I first moved to a non-English speaking country almost 30 years ago. I did not know how much I would change my own way of communicating. My own English. And it has really changed.
The Difficulties Of A Non-Native English Speaker
I think most people who learn English as a second language go through more adjustments in learning English as a foreign language than English speakers learning a second language.
Foreigners often tell me English is an easy language to learn. It should be. There is just so much of it around. On the radio, the internet and very often in the workplace.
Foreigners think English is easy. But there is a variety of English communication. There is a big step in thinking you know a language and in being a good communicator.
Good cross-cultural communication takes some adjustments. Both parties need to make an effort in finding a common understanding.
The Native English Speaker's Job
When a native English speaker is in a foreigner's home country, often the native English speaker does most of the adjusting.
If the native English speaker has traveled before, this usually happens naturally. He instinctively knows how to make it easy for his foreign listener.
Non-native English speakers do not always realize how much the English speaker will adapt his conversation to make it easy for him. English speakers adjust their communication in several ways to make it easier for non-native English speakers:
Different dialects or country specific vocabulary
Different communication styles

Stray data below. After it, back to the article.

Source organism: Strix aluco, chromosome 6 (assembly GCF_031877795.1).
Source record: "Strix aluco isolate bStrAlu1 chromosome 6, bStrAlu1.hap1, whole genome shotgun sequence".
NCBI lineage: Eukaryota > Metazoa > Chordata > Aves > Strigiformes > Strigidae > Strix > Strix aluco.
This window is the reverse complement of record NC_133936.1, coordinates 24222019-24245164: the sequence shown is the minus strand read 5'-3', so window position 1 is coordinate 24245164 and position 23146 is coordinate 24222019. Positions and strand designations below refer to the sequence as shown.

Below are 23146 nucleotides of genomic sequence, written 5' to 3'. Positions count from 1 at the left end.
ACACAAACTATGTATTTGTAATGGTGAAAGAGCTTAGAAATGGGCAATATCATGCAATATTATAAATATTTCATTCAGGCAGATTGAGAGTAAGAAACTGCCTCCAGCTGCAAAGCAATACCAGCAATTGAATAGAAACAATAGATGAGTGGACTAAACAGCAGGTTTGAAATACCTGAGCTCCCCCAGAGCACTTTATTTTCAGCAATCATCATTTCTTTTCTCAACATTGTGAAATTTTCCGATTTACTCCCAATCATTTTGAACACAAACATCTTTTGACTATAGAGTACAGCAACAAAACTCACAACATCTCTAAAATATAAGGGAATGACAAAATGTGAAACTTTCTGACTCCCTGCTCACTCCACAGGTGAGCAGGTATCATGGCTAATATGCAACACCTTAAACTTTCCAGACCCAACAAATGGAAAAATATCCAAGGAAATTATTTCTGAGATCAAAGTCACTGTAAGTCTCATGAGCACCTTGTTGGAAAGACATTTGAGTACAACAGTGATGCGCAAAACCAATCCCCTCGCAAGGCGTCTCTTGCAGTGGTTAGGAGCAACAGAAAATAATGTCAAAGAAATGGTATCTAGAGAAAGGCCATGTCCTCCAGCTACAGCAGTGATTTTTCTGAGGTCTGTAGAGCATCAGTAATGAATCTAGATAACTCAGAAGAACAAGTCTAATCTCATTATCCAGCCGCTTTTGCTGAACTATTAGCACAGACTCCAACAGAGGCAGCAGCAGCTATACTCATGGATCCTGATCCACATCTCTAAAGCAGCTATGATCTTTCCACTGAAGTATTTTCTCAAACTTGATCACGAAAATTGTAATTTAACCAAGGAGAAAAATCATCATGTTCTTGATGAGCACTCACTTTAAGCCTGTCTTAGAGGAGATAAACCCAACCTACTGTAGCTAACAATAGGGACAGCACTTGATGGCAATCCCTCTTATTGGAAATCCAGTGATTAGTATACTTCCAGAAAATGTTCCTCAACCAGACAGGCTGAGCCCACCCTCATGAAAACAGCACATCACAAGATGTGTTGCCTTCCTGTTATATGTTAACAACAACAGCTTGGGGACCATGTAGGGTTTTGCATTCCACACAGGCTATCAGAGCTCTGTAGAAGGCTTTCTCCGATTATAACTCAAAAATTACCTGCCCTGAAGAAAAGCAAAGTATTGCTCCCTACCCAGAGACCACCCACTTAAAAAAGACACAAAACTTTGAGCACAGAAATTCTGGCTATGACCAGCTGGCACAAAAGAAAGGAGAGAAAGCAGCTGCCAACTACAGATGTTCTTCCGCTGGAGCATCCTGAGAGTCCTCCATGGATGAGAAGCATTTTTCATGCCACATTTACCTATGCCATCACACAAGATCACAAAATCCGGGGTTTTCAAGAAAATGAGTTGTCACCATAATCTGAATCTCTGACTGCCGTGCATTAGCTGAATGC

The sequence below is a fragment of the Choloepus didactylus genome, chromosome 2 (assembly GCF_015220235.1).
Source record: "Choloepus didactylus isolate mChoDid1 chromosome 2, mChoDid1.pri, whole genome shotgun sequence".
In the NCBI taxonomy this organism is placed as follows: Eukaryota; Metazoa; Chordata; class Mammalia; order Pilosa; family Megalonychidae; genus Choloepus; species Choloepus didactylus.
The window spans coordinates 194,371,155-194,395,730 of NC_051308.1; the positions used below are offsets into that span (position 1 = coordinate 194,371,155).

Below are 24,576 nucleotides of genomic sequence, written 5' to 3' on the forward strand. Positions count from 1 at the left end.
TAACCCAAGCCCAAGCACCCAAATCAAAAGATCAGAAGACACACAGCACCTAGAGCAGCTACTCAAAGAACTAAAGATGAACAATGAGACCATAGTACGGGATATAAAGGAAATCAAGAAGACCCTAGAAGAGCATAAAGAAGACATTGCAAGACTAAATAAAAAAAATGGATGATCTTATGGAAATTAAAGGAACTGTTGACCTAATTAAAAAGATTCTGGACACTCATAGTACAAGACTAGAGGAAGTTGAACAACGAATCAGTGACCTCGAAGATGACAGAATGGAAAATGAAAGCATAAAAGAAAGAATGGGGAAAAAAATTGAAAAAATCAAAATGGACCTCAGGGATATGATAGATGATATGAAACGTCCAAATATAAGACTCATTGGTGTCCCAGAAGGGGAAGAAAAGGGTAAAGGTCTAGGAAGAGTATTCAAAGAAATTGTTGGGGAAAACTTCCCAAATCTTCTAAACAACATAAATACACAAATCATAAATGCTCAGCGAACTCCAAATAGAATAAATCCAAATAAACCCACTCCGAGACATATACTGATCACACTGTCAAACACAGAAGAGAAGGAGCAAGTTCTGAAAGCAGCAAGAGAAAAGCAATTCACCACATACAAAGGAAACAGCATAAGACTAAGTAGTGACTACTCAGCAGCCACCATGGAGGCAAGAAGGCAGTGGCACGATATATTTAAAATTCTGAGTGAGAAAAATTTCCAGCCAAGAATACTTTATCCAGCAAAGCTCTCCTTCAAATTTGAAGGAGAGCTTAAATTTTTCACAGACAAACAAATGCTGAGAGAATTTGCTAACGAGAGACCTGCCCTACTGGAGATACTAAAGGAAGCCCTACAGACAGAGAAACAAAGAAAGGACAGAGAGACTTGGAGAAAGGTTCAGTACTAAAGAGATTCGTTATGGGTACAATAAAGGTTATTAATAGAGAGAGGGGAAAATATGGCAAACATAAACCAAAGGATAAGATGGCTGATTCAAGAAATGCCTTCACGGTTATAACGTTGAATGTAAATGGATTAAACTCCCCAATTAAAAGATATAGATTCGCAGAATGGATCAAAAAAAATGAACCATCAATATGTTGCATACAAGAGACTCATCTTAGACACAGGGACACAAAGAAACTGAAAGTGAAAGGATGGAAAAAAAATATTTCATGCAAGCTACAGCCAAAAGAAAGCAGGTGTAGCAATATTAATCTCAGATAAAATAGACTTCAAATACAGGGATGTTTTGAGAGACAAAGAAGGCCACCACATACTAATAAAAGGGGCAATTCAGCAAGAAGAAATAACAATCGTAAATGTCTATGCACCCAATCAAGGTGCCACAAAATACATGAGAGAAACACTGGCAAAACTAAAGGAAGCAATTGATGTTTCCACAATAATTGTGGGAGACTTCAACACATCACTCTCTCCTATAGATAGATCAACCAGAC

The Adjustment Process
I can easily forget the years of adjusting my conversation I went through. This is what I remember I did:
Pay attention constantly to make sure everyone understands the same thing.
Backtrack the conversation as soon as a little doubt came up or if I was surprised by any reaction or remark
Explained I was tired, when I was and finding the effort too much.
I remember feeling as if I was doing all the effort in making the conversations work. I remember being surprised at many misunderstandings. I was also surprised at how and why they happened.
Everyone has their own perceptions of their cross-cultural communication. There is no right or wrong. There are only effective and enriching cross-cultural exchanges.
Native-English speakers communicating with non-native English speakers are in a situation with many different and uncontrollable perceptions. Some perceptions are based on the person or culture, and others on workplace specific conditions.
It is important for native-English speakers to remember to adjust their own English communication during their first cross-cultural encounters.
Practice Makes Productive Cross-Cultural Communication
It takes practice to smooth over the hurdles caused by these communication differences. The more conversations you have with non-native English speakers the more you pick up receptive, productive and interactive cross-cultural communication skills.
Seasoned English speaking international professionals end up constantly using a reduced vocabulary. They have to adapt to so many different language levels. This makes it very easy for their non-native English-speaking partners to understand them. The non-native speakers feel flattered. This reinforces their opinion that English is a very easy language to learn.
I have lived in a non-English speaking country longer than I have in my native English speaking home. Adjusting my own communication is permanently on automatic.
My own day-to-day English is very simple and direct. I rely on creating pictures with words to get specific points across. Sometimes I get frustrated at limiting my own vocabulary. That's when I hunt down stimulating conversation, or reading. And even writing.
Language is important. How you use your language to communicate with others is also important. Adjusting your English communication to meet the language levels of others is part of an effective communication process.
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